ABSTRACT: Distal embolization after angioplasty in degenerated saphenous vein grafts (SVGs) results in high rates of periprocedural myonecrosis and mortality. Temporary protection of the distal microcirculation with aspiration of dislodged debris may improve the safety of SVG intervention. To evaluate the feasibility, safety and efficacy of distal protection using the PercuSurge GuardWire Occlusion and Aspiration System, 103 consecutive patients undergoing planned stenting of 105 SVG lesions were prospectively enrolled in a multinational, multicenter study. Before angioplasty, protection of the distal circulation was achieved with the PercuSurge GuardWire distal balloon occlusion system, followed by stenting and debris aspiration. Quality assurance measures in the study included independent on-site data monitoring, clinical event adjudication, data analysis and use of multiple core laboratories. Mean graft age was 8.9 ± 4.0 years. The duration of distal balloon inflation was 5.4 ± 3.7 minutes; premature balloon deflation for ischemia was not required in any patient. Macroscopically visible red and/or yellow debris was extracted in 91% of patients. By core lab analysis, postprocedural Thrombolysis In Myocardial Infarction-III flow was present in 98.9% of grafts (versus 83.5% before intervention). No patient developed angiographic evidence of no reflow or distal embolization. Postprocedural creatine phosphokinase MB isozyme levels were elevated to > 3 times normal in only 5 patients (5%), and 97 patients (94%) were free of major adverse events at 30 days. We conclude that the GuardWire distal balloon occlusion and aspiration system is an effective and safe method for protecting distal microcirculation from the adverse consequences of embolization during mechanical intervention of degenerated SVGs. The PercuSurge GuardWire (PercuSurge, Inc., Sunnyvale, California) balloon occlusion system1,2 was designed to provide protection of the distal microcirculation during percutaneous intervention by temporarily occluding the distal vessel during angioplasty, thereby facilitating aspiration of dislodged atheromatous and thrombotic material before it reached the arteriolar and capillary bed. A previous single-center study in 27 patients reported favorable results with this device as an adjunct to percutaneous intervention in saphenous vein grafts (SVGs).2 Whether these results can be generalized to multiple centers and operators is unknown. We investigated the feasibility, safety and efficacy of GuardWire use during SVG intervention in a prospective, controlled, international, multicenter registry before performance of a pivotal randomized trial. Methods Consecutive eligible patients requiring stenting of 1 or 2 lesions in a single SVG were enrolled at 10 international sites in Germany, Italy and Canada. Inclusion criteria were age >18 years; evidence of symptomatic or inducible ischemia; SVG reference vessel diameter >= 3 mm and = 50% and = 20 mm of normal vessel distal to the target lesion for placement of the occlusion balloon. Patients were excluded for contraindications or allergy to heparin, aspirin, or thienopyridine agents; acute myocardial infarction (AMI) or recent AMI within 24 hours; planned multivessel or staged intervention within 30 days of the procedure; target lesion at the aorto-ostium or after the first anastomosis in a jump graft; left ventricular ejection fraction 2.5 mg/dl; comorbid conditions limiting anticipated survival to Device and procedure description. The PercuSurge GuardWire Occlusion and Aspiration System is composed of 3 principal components:1,2 the GuardWire™ Temporary Occlusion Catheter, the MicroSeal™ Adapter, and the Export™ Aspiration Catheter (PercuSurge, Inc.). The GuardWire consists of an elastomeric balloon attached distally to a 0.014-inch guidewire incorporating a central inflation lumen, with distal balloon diameters ranging from 3.0–6.0 mm (Figure 1). The low profile of the deflated balloon (0.036 inches) facilitates lesion crossing without embolization. Injection of diluted contrast through the wire results in temporary inflation of the distal occlusion balloon at low pressure, which is positioned several centimeters beyond the stenosis. Actuating the MicroSeal adapter then closes a proximal valve in the GuardWire, allowing the inflation syringe to be disconnected without balloon deflation, after which intervention is performed over the wire with any 0.014-inch compatible device. Atherosclerotic and thrombotic debris is then aspirated through the 5 Fr monorail export catheter (Figure 1), the GuardWire balloon is deflated, and flow is restored. All patients were pretreated with >= 100 mg of aspirin and >= 250 mg of ticlopidine beginning on the day of the procedure. An activated clotting time was maintained at > 300 seconds during intervention. Patients with stents received ticlopidine 250 mg twice daily for 2–4 weeks and aspirin indefinitely. Electrocardiograms were obtained before and after angioplasty. Serial creatine phosphokinase (CPK)-MB levels were measured at baseline and every 8 hours for 24 hours after the procedure. Endpoints and definitions. The prespecified primary endpoint of the study was the in-hospital rate of any major adverse cardiac event, defined as death, Q-wave or non-Q wave AMI (peak CPK-MB >= 3 times normal), emergent bypass surgery or repeat percutaneous target vessel revascularization. Major secondary endpoints included the incidence of “no-reflow” (TIMI 0–1 flow in patients with prior TIMI 2–3 flow), device success, lesion success and adverse events at 30 days. Device success was defined as successful deployment of the GuardWire, occlusion of flow, and performance of aspiration. Lesion success was defined as attainment of 8 times normal in 2 patients (2%). One in-hospital death resulted from ventricular fibrillation subsequent to a Q-wave myocardial infarction not related to the target vessel intervention. Morphometric and histologic analysis. Grossly visible red and/or yellow debris was extracted from 94 patients (91%) (Figure 2). Histologic examination revealed evidence of fibrin and necrotic core in 100% of specimens, foam cells in 80% and cholesterol clefts in 29% of specimens. Scanning electron microscopy documented particles ranging from 17–807 microns in diameter (Figure 3). DiscussionDistal embolization is a frequent complication of percutaneous intervention in degenerated SVGs, resulting in CPK-MB elevations in as many as 32% of patients.3–6 In addition to mechanical obstruction of distal flow, thromboxane-induced vasomotor changes, free radical generation, neutrophilic plugging and local myocardial edema may attend embolization and contribute to myonecrosis.7–12 Severe embolization may result in the no-reflow phenomenon, the occurrence of which is associated with a 15% rate of mortality and a 31% risk of AMI.13 Neither prolonged intracoronary infusion of urokinase, glycoprotein IIb/IIIa inhibitors, directional atherectomy or aspiration thrombectomy with the transluminal extraction catheter or the AngioJet (Possis Medical, Minneapolis, Minnesota) have conclusively been demonstrated to safely improve early and late clinical outcomes after SVG stenting, although the thrombectomy devices may improve acute results.3,14–21 As demonstrated in the present prospective multicenter study, the PercuSurge emboli containment system may be safely incorporated into the percutaneous management of SVG lesions, and facilitated successful stent implantation with periprocedural AMI and 30-day major adverse events occurring in only 4.9% and 5.8% of patients, respectively, significantly lower than anticipated from historical controls.3–6,15–21 Histologic analysis confirmed that distal balloon occlusion and aspiration is capable of extracting large amounts of thrombus or particulate debris from degenerated SVGs undergoing angioplasty. On the basis of this study, the large randomized pivotal SVG Angioplasty Free of Embolic Randomized (SAFER) trial was performed to definitively demonstrate the effectiveness of distal protection with the PercuSurge system as an adjunct to SVG intervention. The concern that the 3–6 minutes of compulsory distal occlusion may not be tolerated in some patients because of severe angina, hypotension or rhythm instability was not substantiated in this study. No patient required premature balloon deflation. However, few patients were treated with severe left ventricular dysfunction, a situation in which this duration of ischemia may not be hemodynamically tolerated, or require intra-aortic balloon support. Furthermore, although neither severe graft injury nor perforation resulted from the distal occlusion balloon in this series, close attention must be paid to ensuring the proper placement and sizing of the device, especially given the requirement for at least 20 mm of uninvolved vessel present after the lesion but before the distal anastomosis to accommodate the balloon. Compared with standard angioplasty guidewires, the GuardWire is somewhat stiffer, and transmits torque less effectively. Furthermore, the deflated balloon profile, although only 0.036 inches in diameter, may still impede crossing of a tight stenosis and theoretically contribute to distal embolization. As a result, successful deployment of the device and aspiration was achieved in only 85% of lesions. A significant learning curve is also present with this device. These factors, in addition to incomplete aspiration and improper positioning, may have contributed to the observation that myonecrosis still developed in 9% of patients. The next generation of the GuardWire, in which the profile has been reduced to 0.028 inches and the shaft re-engineered to enhance steering, will likely further increase device success and improve patient outcomes. In contrast to the PercuSurge distal balloon occlusion and aspiration system, a variety of distal filters have been developed that are currently undergoing investigation. With pore sizes ranging from 80–150 µm, filters offer the potential advantage of permitting anterograde blood flow during the procedure. Theoretical drawbacks to these devices, however, include an inherently larger crossing profile, unhindered embolization of smaller particles and vasoactive substances, overloading of the filter with embolized debris (with subsequent reduced perfusion or nonretained material), a higher profile required for device retraction, and difficulty in withdrawing all captured material without dislodgement. Comparative trials are underway to determine the relative safety and efficacy of these competing technologies. Similarly, whether distal protection is more effective than suction aspiration or rheolytic thrombectomy, or whether selected patients may synergistically benefit from thrombectomy with concurrent distal protection deserves further study. Finally, the experience described herein applies only to intervention of SVGs; further investigation is needed to evaluate the role of distal protection during angioplasty of other vascular beds (e.g., native coronary, carotid and renal arteries) and in other clinical scenarios (e.g., AMI).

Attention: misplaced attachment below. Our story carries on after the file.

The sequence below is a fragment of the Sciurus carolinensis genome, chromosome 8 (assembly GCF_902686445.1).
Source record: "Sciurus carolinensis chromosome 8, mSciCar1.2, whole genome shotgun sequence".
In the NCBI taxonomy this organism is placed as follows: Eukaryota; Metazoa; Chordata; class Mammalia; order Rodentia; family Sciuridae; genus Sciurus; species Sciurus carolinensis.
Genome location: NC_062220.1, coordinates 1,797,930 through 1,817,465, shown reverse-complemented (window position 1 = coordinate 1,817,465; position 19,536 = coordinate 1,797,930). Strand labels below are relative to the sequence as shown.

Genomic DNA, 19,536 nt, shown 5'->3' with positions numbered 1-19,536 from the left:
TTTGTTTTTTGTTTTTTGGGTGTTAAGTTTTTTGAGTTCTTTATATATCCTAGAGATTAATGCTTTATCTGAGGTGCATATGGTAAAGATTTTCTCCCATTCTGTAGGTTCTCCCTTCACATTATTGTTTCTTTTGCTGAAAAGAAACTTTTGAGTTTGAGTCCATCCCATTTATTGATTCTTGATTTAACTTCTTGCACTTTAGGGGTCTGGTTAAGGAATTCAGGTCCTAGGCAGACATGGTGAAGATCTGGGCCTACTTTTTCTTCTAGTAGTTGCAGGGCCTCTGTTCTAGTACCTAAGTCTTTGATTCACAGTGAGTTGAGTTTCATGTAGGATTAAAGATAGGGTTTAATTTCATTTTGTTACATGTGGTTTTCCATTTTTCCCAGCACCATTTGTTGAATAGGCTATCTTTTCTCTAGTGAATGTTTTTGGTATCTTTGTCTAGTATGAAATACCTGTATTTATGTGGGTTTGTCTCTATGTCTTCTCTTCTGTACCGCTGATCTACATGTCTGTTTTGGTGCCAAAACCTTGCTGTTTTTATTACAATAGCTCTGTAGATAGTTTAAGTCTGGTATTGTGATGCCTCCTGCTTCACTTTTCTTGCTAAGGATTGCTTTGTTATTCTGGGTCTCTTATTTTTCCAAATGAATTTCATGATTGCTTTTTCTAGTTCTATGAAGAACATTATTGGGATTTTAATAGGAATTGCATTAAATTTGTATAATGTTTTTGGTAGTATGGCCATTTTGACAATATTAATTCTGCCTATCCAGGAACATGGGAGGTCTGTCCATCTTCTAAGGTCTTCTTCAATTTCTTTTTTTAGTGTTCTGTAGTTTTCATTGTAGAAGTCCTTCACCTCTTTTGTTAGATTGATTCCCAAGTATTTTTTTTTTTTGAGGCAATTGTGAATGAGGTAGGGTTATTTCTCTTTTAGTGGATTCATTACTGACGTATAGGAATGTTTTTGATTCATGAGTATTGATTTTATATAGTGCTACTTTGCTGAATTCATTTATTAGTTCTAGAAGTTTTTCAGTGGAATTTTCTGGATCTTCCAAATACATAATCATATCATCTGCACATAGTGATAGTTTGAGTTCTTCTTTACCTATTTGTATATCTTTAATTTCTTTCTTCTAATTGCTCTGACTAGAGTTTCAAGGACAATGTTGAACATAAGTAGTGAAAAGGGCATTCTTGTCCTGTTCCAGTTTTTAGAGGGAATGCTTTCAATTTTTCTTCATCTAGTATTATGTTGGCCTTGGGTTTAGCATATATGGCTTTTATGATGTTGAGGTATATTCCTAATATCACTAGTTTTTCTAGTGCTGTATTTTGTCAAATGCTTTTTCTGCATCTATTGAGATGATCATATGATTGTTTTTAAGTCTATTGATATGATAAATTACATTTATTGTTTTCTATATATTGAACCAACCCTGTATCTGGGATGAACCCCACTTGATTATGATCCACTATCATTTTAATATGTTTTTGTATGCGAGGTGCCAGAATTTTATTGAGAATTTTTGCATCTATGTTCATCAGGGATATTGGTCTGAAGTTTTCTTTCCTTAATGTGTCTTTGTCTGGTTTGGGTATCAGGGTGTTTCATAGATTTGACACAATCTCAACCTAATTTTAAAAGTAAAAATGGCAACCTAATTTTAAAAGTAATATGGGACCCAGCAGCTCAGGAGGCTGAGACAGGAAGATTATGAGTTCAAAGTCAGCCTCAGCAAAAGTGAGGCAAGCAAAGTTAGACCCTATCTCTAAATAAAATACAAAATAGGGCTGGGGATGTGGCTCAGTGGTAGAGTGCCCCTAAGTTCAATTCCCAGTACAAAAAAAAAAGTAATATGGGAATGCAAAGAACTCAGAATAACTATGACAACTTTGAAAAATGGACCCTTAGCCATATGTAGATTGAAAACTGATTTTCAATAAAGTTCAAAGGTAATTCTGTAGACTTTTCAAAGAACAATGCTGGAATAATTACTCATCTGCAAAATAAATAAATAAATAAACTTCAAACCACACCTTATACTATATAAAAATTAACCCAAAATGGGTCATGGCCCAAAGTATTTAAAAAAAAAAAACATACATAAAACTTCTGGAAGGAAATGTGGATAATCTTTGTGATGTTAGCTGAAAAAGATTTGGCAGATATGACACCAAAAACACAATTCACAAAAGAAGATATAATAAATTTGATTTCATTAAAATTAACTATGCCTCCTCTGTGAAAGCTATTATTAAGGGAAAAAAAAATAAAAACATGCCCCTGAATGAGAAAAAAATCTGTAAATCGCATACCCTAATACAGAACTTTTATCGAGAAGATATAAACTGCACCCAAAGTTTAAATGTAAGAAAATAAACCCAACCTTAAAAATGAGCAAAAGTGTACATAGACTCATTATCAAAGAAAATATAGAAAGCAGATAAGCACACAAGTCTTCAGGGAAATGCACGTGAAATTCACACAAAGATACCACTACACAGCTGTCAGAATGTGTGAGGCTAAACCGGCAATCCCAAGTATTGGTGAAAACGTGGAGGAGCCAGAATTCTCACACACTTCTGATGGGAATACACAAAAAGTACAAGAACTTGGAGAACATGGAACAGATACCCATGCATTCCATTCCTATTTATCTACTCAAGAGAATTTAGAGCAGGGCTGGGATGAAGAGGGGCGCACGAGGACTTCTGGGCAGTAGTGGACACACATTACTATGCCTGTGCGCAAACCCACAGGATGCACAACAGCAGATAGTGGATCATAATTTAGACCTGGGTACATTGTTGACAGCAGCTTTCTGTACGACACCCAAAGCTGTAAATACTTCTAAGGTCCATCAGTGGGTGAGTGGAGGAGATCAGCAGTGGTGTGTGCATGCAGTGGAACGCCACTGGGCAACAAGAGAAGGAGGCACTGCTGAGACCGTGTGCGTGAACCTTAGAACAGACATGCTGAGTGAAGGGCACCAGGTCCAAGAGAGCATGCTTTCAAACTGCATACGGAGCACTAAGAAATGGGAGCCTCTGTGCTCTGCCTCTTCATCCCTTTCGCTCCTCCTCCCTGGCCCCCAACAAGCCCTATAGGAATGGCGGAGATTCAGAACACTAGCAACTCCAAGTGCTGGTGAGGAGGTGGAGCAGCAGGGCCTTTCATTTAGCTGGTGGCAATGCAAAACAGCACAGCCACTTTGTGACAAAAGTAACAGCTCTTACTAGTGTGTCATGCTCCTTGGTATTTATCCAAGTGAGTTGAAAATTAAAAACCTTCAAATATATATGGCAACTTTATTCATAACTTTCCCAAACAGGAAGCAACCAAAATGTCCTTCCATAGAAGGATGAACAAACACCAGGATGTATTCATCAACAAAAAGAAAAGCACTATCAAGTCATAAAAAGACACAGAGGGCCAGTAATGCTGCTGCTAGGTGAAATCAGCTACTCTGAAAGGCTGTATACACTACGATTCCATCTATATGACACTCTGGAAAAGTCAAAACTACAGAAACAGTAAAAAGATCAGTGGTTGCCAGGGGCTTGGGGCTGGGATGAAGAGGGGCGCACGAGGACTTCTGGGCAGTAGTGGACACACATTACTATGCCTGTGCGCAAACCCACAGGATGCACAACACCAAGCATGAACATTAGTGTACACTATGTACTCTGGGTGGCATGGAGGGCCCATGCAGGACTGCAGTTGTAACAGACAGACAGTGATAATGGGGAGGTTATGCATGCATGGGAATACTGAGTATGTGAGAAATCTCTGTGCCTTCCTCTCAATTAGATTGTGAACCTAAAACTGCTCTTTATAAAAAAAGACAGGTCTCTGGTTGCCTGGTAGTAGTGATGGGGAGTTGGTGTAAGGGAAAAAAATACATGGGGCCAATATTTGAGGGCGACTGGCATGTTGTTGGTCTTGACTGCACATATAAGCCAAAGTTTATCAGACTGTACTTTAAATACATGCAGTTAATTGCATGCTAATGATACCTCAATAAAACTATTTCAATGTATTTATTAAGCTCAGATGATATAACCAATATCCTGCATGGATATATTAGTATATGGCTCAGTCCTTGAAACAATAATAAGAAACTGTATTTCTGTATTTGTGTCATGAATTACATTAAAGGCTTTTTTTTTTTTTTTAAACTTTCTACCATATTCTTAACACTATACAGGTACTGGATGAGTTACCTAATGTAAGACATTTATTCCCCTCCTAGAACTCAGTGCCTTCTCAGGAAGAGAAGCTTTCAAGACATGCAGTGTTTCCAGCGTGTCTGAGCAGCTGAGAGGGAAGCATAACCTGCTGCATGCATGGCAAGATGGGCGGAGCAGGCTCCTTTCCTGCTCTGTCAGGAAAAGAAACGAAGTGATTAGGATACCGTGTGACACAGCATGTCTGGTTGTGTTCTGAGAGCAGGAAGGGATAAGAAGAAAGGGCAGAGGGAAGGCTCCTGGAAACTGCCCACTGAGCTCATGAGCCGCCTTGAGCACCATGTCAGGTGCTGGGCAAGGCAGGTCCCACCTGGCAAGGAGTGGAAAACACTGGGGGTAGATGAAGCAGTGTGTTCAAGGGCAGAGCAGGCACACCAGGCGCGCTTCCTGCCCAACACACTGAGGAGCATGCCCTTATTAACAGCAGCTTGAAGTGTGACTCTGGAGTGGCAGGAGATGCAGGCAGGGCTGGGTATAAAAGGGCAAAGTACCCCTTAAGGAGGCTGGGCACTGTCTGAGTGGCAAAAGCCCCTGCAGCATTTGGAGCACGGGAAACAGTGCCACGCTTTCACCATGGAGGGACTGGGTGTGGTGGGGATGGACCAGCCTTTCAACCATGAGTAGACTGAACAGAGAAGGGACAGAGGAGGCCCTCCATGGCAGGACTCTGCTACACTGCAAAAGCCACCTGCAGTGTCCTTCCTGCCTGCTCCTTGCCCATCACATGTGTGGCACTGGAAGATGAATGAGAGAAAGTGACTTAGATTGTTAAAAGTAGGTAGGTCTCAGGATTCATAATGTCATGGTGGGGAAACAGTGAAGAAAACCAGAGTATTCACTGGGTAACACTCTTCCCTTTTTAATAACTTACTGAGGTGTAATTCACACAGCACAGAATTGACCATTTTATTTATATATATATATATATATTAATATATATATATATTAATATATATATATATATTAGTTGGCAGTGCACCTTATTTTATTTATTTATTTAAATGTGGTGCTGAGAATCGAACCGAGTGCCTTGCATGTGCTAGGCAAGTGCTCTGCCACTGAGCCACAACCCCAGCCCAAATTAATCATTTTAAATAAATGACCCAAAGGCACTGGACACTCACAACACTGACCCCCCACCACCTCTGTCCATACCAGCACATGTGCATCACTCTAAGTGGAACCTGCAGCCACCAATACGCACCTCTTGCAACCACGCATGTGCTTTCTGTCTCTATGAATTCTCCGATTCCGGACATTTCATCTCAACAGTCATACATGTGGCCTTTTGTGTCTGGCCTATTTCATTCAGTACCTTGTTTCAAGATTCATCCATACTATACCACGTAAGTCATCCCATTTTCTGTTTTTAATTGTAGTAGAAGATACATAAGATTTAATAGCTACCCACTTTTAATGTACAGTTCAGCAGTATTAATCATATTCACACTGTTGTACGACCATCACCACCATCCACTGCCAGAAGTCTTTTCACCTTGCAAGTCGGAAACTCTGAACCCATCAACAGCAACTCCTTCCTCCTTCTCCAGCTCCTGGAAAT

1. Oesterle SN, Hayase M, Baim DS, et al. An embolization containment device. Cathet Cardiovasc Intervent 1999;47:243‚Äì250. 2. Webb JG, Carere RG, Virmani R, et al. Retrieval and analysis of particulate debris after saphenous vein graft intervention. J Am Coll Cardiol 1999;32:468‚Äì475. 3. Lefkovits J, Holmes DR, Califf RM, et al. Predictors and sequelae of distal embolization during saphenous vein graft intervention from the CAVEAT-II Trial. Circulation 1995;92:734‚Äì740. 4. Hong MK, Mehran R, Dangas G, et al. Creatine kinase-MB enzyme elevation following successful saphenous vein graft intervention is associated with late mortality. Circulation 1999;100:2400‚Äì2405. 5. de Feyter P, van Suylen RJ, de Jaegere PP, et al. Balloon angioplasty for the treatment of lesions in saphenous vein bypass grafts. J Am Coll Cardiol 1993;21:1539‚Äì1549. 6. Hong MK, Mehran R, Dangas G, et al. Are we making progress with percutaneous saphenous vein graft treatment? A comparison of 1990 to 1994 and 1995 to 1998 results. J Am Coll Cardiol 2001;38:150‚Äì154. 7. Ambrosio G, Weissman HF, Mannisi JA, Becker LC. Progressive impairment of regional myocardial perfusion after initial restoration of postischemic blood flow. Circulation 1989;80:1846‚Äì1861. 8. Kloner RA, Ganote CE, Jennings RB. The ‚Äúno-reflow‚Äù phenomenon following temporary coronary occlusion in the dog. J Clin Invest 1974;54:1496‚Äì1508. 9. Seydoux C, Goy JJ, Davies G. Platelet and neutrophil imaging techniques in the investigation of the response to thrombolytic therapy and the no-reflow phenomenon. Am Heart J 1993;125:1142‚Äì1147. 10. Byrne J, Smith WJ, Campbell A, Lynch MP. Controlled reperfusion of the regionally ischemic myocardium with leukocyte depleted blood reduces stunning, the no-reflow phenomenon, and infarct size. Cardiovasc Surg 1992;103:66‚Äì72. 11. Przyklenk K, Bauer B, Kloner RA. Reperfusion of hibernating myocardium: Contractile function, high-energy phosphate content, and myocyte injury after 3 hours of sublethal ischemia and 3 hours of reperfusion in the canine model. Am Heart J 1992;123:575‚Äì588. 12. Nicolini FA, Nichols WW, Saldeen TG, et al. Adjunctive therapy with low molecular weight heparin with recombinant tissue-type plasminogen activator causes sustained reflow in canine coronary thrombosis. Am Heart J 1992;124:280‚Äì288. 13. Abbo KM, Dooris M, Glazier S, et al. Features and outcome of no-reflow after percutaneous coronary intervention. Am J Cardiol 1995;75:778‚Äì782. 14. Stein B, Fuster V, Halperin JL, Chesebro JH. Antithrombotic therapy in cardiac disease. An emerging approach based on pathogenesis and risk. Circulation 1989;80:1501‚Äì1513. 15. Ellis SG, Lincoff AM, Miller D, et al. Reduction in complications of angioplasty with abciximab occurs largely independently of baseline lesion morphology. J Am Coll Cardiol 1998;32:1619‚Äì1623. 16. Safian RD, Grines CL, May MA, et al. Clinical and angiographic results of transluminal extraction coronary atherectomy in saphenous vein bypass grafts. Circulation 1994;89:302‚Äì312. 17. Hong MK, Popma JJ, Pichard AD, et al. Clinical significance of distal embolization after transluminal extraction atherectomy in diffusely diseased saphenous vein grafts. Am Heart J 1994;127:1496‚Äì1503. 18. Hamburger J, Serruys PW. Treatment of thrombus containing lesions in diseased native coronary arteries and saphenous vein bypass grafts using the AngioJet Rapid Thrombectomy System. Herz 1997;22:318‚Äì321. 19. Teirstein PS, Mann JT, Cundey PE, et al. Low- versus high-dose recombinant urokinase for the treatment of chronic saphenous vein graft occlusion. Am J Cardiol 1999;3:1623‚Äì1628. 20. Cohen DJ, Ramee S, Baim DS, et al. Economic assessment of rheolytic thrombectomy versus intracoronary urokinase for treatment of extensive intracoronary thrombus: Results from a randomized clinical trial. Am Heart J 2001;142:648‚Äì656. 21. Misumi K, Matthews RV, Sun GW, et al. Reduced distal embolization with transluminal extraction atherectomy compared to balloon angioplasty for saphenous vein graft disease. Cathet Cardiovasc Diagn 1996;39:246‚Äì251.